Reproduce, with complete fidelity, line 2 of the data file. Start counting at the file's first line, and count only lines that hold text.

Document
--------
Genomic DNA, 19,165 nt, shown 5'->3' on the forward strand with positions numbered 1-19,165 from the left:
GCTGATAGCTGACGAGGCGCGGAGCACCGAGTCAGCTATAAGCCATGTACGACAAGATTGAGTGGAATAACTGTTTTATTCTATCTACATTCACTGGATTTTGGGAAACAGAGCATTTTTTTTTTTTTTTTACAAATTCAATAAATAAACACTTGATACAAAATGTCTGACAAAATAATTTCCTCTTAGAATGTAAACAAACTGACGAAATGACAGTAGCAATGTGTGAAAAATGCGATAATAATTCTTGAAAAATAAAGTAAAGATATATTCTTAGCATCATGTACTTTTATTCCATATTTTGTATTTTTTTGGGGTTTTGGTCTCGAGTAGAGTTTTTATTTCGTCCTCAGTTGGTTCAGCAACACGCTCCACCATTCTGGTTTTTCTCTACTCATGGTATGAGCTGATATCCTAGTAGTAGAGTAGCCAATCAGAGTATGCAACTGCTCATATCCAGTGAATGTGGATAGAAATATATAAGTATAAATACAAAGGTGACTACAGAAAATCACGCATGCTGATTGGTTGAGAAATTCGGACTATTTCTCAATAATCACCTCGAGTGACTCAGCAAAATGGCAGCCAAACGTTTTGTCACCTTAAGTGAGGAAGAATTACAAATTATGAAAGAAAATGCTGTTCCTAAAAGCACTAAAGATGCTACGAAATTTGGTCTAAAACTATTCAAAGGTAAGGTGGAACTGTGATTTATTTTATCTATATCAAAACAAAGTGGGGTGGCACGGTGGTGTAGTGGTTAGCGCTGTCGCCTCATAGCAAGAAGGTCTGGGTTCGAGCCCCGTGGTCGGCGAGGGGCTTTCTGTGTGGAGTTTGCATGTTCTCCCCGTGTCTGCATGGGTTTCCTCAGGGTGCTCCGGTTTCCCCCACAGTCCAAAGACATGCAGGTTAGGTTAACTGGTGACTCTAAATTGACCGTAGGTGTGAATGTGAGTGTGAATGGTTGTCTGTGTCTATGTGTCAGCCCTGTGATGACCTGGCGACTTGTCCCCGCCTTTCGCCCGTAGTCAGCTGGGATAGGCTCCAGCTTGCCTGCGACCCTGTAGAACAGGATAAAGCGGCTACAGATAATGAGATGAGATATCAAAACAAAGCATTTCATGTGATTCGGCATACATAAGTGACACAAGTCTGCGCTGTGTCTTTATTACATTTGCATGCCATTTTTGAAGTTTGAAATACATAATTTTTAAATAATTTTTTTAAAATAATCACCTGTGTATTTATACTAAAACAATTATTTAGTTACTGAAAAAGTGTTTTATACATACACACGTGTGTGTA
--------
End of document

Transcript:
GCTGATAGCTGACGAGGCGCGGAGCACCGAGTCAGCTATAAGCCATGTACGACAAGATTGAGTGGAATAACTGTTTTATTCTATCTACATTCACTGGATTTTGGGAAACAGAGCATTTTTTTTTTTTTTTTACAAATTCAATAAATAAACACTTGATACAAAATGTCTGACAAAATAATTTCCTCTTAGAATGTAAACAAACTGACGAAATGACAGTAGCAATGTGTGAAAAATGCGATAATAATTCTTGAAAAATAAAGTAAAGATATATTCTTAGCATCATGTACTTTTATTCCATATTTTGTATTTTTTTGGGGTTTTGGTCTCGAGTAGAGTTTTTATTTCGTCCTCAGTTGGTTCAGCAACACGCTCCACCATTCTGGTTTTTCTCTACTCATGGTATGAGCTGATATCCTAGTAGTAGAGTAGCCAATCAGAGTATGCAACTGCTCATATCCAGTGAATGTGGATAGAAATATATAAGTATAAATACAAAGGTGACTACAGAAAATCACGCATGCTGATTGGTTGAGAAATTCGGACTATTTCTCAATAATCACCTCGAGTGACTCAGCAAAATGGCAGCCAAACGTTTTGTCACCTTAAGTGAGGAAGAATTACAAATTATGAAAGAAAATGCTGTTCCTAAAAGCACTAAAGATGCTACGAAATTTGGTCTAAAACTATTCAAAGGTAAGGTGGAACTGTGATTTATTTTATCTATATCAAAACAAAGTGGGGTGGCACGGTGGTGTAGTGGTTAGCGCTGTCGCCTCATAGCAAGAAGGTCTGGGTTCGAGCCCCGTGGTCGGCGAGGGGCTTTCTGTGTGGAGTTTGCATGTTCTCCCCGTGTCTGCATGGGTTTCCTCAGGGTGCTCCGGTTTCCCCCACAGTCCAAAGACATGCAGGTTAGGTTAACTGGTGACTCTAAATTGACCGTAGGTGTGAATGTGAGTGTGAATGGTTGTCTGTGTCTATGTGTCAGCCCTGTGATGACCTGGCGACTTGTCCCCGCCTTTCGCCCGTAGTCAGCTGGGATAGGCTCCAGCTTGCCTGCGACCCTGTAGAACAGGATAAAGCGGCTACAGATAATGAGATGAGATATCAAAACAAAGCATTTCATGTGATTCGGCATACATAAGTGACACAAGTCTGCGCTGTGTCTTTATTACATTTGCATGCCATTTTTGAAGTTTGAAATACATAATTTTTAAATAATTTTTTTAAAATAATCACCTGTGTATTTATACTAAAACAATTATTTAGTTACTGAAAAAGTGTTTTATACATACACACGTGTGTGTA